The Charlotte Observer May Lose Staff In McClatchy Buyout Offer

Feb 1, 2019

The parent company of the Charlotte Observer is cutting costs again. The McClatchy Company is offering buyouts to 450 employees including some at the Observer. CEO Craig Forman announced the move to employees in an email Friday.

Credit Newseum.org

The reason behind the early retirement buyout offer is a major digital transformation says Jeanne Segal, McClatchy’s director of public relations.

“There’s always a role for print, an experience that people appreciate and are willing to pay for but the trend now is digital,” Segal said.

Nationwide, newspaper print subscriptions have been declining for more than 20 years. McClatchy officials say they are trying to replace lost print subscribers, which has translated into decreased advertising dollars, with digital readers. According to an article in the Washington Post, annual print ad revenue has gone from $65 billion in 2000 to under $19 billion in recent years.

In the email, employees were told that the McClatchy papers are seeing quarterly increases in the number of digital subscribers and that the company is speeding up its focus on digital advertising sales said Jeanne Segal.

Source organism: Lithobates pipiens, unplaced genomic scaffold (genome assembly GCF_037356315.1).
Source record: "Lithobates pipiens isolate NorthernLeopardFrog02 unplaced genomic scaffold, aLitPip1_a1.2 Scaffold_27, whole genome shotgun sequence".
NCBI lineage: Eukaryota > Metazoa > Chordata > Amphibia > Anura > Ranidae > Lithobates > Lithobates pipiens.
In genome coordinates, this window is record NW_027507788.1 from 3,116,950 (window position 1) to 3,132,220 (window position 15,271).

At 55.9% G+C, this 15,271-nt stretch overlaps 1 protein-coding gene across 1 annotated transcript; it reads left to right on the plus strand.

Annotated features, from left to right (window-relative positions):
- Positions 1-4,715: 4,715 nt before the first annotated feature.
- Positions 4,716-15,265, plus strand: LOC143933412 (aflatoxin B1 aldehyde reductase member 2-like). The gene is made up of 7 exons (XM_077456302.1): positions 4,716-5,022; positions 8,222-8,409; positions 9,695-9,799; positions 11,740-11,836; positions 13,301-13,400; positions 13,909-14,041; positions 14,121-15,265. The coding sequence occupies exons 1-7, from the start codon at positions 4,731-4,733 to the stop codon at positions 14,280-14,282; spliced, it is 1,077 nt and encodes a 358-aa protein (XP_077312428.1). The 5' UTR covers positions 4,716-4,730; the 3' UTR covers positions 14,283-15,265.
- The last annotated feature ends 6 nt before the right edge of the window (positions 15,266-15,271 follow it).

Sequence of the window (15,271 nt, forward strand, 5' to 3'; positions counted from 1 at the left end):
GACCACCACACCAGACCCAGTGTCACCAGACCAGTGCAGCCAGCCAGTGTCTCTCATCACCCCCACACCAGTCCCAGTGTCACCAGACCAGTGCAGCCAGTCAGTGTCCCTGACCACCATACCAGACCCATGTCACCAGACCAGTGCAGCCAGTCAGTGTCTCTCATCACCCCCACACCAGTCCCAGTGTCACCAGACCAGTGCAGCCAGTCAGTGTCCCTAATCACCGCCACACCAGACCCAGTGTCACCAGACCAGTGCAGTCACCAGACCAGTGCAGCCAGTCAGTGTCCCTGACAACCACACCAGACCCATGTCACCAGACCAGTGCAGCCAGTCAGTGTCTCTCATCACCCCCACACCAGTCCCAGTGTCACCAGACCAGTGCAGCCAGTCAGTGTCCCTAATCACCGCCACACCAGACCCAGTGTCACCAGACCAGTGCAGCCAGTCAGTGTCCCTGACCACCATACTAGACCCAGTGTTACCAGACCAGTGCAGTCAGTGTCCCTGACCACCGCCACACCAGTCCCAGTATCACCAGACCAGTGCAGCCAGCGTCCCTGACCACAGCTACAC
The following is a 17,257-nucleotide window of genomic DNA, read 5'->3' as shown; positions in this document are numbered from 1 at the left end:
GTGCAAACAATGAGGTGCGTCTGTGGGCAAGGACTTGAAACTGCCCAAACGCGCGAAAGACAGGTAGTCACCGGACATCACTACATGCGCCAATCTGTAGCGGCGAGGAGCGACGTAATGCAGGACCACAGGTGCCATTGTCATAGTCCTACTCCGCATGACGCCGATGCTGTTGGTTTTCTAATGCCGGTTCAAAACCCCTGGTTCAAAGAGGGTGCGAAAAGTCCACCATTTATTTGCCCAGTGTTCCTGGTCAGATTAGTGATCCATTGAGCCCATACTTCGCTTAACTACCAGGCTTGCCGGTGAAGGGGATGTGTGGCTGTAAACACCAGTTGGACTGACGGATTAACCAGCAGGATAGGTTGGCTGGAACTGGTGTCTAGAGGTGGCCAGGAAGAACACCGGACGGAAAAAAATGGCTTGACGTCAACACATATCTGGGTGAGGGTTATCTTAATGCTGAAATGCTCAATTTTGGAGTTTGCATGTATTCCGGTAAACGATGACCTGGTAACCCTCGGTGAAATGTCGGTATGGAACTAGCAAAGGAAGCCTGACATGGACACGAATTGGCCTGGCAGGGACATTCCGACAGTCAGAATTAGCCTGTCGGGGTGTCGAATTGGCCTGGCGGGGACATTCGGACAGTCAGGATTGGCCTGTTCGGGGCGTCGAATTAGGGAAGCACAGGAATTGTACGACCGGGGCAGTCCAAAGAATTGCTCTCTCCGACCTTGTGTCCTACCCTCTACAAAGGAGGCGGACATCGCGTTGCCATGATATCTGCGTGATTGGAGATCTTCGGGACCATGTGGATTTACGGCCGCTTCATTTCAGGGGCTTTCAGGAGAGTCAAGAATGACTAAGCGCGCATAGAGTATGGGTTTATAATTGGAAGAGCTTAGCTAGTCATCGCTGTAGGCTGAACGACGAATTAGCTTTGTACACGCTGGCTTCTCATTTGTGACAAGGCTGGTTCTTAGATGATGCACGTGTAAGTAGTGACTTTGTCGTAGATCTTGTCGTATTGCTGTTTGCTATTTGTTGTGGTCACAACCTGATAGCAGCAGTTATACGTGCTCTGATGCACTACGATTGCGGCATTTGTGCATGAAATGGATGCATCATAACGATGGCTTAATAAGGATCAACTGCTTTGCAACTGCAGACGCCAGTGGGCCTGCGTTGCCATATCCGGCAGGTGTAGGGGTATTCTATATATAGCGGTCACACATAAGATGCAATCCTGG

“The media industry, in general, is being disrupted by digital transformation. There are so many ways to get news. McClatchy newsrooms are offering podcasts, apps, video, we’re on Facebook and Twitter and our customers are becoming more used to digital products. Print subscriptions are declining, advertising in print is declining so we’re making the shift to digital,” Segal said.

In addition to the Charlotte Observer, McClatchy owns 30 newspapers that include the News and Observer in Raleigh, The State in Columbia and The Miami Herald.

Employees have until Feb. 19 to decide whether to accept the buyot. Sara Glines, publisher of the Charlotte Observer and News and Observer, would not comment on how many employees had been offered a buyout or if any had accept the buyout offer.

It's been a turbulent month for many in the media industry. Vice Media announced Friday it's cutting its worforce by 10 percent. Last week, Gannett, the nation's largest newspaper chain, announced job cuts at several newspoapers. Those cuts include five journalists at the Asheville Citizen-Times, according to Poynter.org. Verizon Media, which owns AOL, Yahoo, and HuffPost, is cutting about 750 jobs. BuzzFeed is also laying off about 200 employees.